Stronger Together

Wide Range of Effects

Dr. Georg Wolz is a general practitioner and specialist in nutritional medicine. He founded the food-supplement manufacturing company that bears his name: Dr. Wolz. Here, he talks about the health-promoting effects of curcumin – and the challenges of enhancing its bioavailability.

“Its anti-inflammatory and antioxidant effects play a key role, which helps curcumin keep silent inflammations in check.”

Dr. Georg Wolz Managing Director

Curcumin has been known for its health benefits for centuries. When was it “rediscovered” by manufacturers of nutritional supplements?

Dr. Georg Wolz: In the late 1990s, there was a real “vitamin boom” – the additional intake of vitamins, sometimes at very high dosages, was promoted. However, the hopes placed in vitamins did not come to fruition. Today, it is widely known that what makes fruit, vegetables and herbs so healthy are the secondary metabolites – whether lycopene from tomatoes, anthocyanins from red berries, catechins from green tea, resveratrol from grapes, glucoraphanin from broccoli, or curcumin from the turmeric root.

What health-promoting effects does curcumin offer?

Numerous studies – over 3,000 since 2010 alone – have shown that curcumin is a highly pleiotropic molecule, i.e. it has a variety of different effects. It is attributed with properties that are cholagogic (i.e. promote the flow of bile), antioxidant, antiseptic, pain-relieving, antithrombotic, antiproliferative, cytotoxic, antitumor, immunomodulating, antiviral and especially anti-inflammatory. Its main application fields thus include all types of inflammation, such as arthritis.

Manufacturers of dietary supplements are faced with the challenge of increasing the poor bioavailability of curcumin time and again. What convinced Dr. Wolz to opt for CAVACURMIN® from WACKER rather than alternative technologies?

To improve its bioavailability, curcumin had previously mainly been combined with the alkaloid piperine. While this raises the blood concentration, the effect only lasts for an hour and it then quickly returns to the original value. Moreover, piperine is a so-called “bio-enhancer” that, through inhibition or stimulation, can also influence the effect of medication. It also irritates the stomach lining. Increasing the bioavailability of curcumin with the aid of so-called “polysorbates” is likewise viewed critically by many, because it caused nausea and other side effects in more than half of study participants. Against this backdrop and based on available studies to date, WACKER’s CAVACURMIN® is the best solution for increasing bioavailability.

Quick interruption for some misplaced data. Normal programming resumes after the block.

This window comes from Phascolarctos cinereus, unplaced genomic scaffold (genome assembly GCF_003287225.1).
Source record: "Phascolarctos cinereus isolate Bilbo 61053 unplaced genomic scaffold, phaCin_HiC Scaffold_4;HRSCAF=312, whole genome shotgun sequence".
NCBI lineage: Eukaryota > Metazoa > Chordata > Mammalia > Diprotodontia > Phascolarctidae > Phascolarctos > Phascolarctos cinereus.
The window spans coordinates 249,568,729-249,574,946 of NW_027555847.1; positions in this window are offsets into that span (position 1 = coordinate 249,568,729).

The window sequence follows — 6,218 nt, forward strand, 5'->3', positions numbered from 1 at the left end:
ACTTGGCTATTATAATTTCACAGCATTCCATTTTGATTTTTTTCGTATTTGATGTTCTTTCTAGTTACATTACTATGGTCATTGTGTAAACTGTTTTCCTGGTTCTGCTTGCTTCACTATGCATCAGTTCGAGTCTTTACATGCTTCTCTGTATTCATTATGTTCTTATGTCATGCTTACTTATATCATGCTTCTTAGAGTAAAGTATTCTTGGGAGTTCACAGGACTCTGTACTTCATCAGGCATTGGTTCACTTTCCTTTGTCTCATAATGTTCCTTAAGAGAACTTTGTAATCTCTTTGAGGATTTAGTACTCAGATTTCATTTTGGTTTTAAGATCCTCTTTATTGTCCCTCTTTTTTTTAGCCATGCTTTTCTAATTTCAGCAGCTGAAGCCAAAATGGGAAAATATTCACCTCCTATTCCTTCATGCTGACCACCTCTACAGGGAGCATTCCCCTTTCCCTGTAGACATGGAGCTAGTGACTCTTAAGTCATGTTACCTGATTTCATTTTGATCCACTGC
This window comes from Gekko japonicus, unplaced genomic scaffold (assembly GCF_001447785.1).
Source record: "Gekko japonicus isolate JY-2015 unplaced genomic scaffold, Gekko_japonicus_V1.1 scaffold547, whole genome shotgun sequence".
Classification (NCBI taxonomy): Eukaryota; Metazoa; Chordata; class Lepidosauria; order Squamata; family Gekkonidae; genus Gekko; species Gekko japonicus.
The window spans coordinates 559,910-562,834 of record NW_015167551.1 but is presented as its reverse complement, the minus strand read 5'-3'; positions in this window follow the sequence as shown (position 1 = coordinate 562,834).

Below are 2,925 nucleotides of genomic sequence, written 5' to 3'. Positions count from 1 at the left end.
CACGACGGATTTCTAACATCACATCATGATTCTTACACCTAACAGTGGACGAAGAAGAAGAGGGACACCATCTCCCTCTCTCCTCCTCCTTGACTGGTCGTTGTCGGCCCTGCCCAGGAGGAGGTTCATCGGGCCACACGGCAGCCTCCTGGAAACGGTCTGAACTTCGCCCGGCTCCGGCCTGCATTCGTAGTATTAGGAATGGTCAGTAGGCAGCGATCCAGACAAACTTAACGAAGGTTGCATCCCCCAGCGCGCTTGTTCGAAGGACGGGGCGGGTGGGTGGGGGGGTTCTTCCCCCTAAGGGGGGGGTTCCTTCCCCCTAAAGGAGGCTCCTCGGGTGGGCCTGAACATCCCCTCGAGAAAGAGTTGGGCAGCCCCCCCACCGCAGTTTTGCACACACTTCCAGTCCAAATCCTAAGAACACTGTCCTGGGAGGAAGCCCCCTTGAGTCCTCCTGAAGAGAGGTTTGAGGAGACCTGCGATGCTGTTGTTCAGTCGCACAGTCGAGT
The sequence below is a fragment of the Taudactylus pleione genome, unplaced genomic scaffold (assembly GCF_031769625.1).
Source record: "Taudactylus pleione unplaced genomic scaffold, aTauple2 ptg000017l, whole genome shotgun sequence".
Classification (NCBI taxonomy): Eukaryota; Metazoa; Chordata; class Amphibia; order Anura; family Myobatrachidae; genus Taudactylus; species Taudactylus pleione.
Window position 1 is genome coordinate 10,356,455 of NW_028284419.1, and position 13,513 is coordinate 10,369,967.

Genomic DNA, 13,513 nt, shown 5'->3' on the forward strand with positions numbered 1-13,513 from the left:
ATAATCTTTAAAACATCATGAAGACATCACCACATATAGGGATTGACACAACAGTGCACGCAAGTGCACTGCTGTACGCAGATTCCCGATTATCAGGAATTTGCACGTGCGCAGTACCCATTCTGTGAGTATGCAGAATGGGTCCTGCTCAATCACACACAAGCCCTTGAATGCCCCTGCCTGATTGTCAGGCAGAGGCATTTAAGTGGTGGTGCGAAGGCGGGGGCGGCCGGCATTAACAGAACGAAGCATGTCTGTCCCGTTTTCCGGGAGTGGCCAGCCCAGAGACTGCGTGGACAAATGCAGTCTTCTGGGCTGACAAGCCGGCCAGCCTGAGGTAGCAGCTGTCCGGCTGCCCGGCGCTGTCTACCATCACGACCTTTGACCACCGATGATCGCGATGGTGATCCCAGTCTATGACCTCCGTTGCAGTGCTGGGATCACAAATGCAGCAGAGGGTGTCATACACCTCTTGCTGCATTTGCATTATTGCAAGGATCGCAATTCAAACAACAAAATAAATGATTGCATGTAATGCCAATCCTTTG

Should it be taken long term as a preventive measure or for a limited time due to acute illness?

Both. Anyone who shows one of the indications listed above (e.g. an inflammatory illness) should consider taking curcumin as a supplement. However, it also offers many positive effects in terms of prevention. For instance, there are many studies that confirm neuroprotective effects. So, taking curcumin regularly may help reduce the risk of dementia, for example. Due to curcumin’s effect on all stages of carcinogenesis, this natural product can contribute to cancer prevention, too. Not least thanks to its anti-inflammatory and antioxidant effects, curcumin helps keep malicious silent inflammations in check. These are hidden inflammatory processes in the body that we only notice when they manifest themselves as an illness.

What must be kept in mind when taking curcumin?

Curcumin is very easy to digest. Only certain sensitive people may experience slight nausea or diarrhea. No serious side effects could be detected even after a one-time administration of high doses. However, extremely high doses should not be taken over prolonged periods to avoid liver damage. Nor should curcumin be used by pregnant women or by people suffering from biliary obstruction or gallstones. Due to the effect on thrombocytes, it should only be taken together with blood thinners (such as acetylsalicylic acid) after consultation with a doctor. On the other hand, curcumin has been shown to generate positive synergy effects with other plant secondary metabolites such as catechins (known, for example, from green tea), quercetin, genistein and resveratrol (known, for instance, from red wine).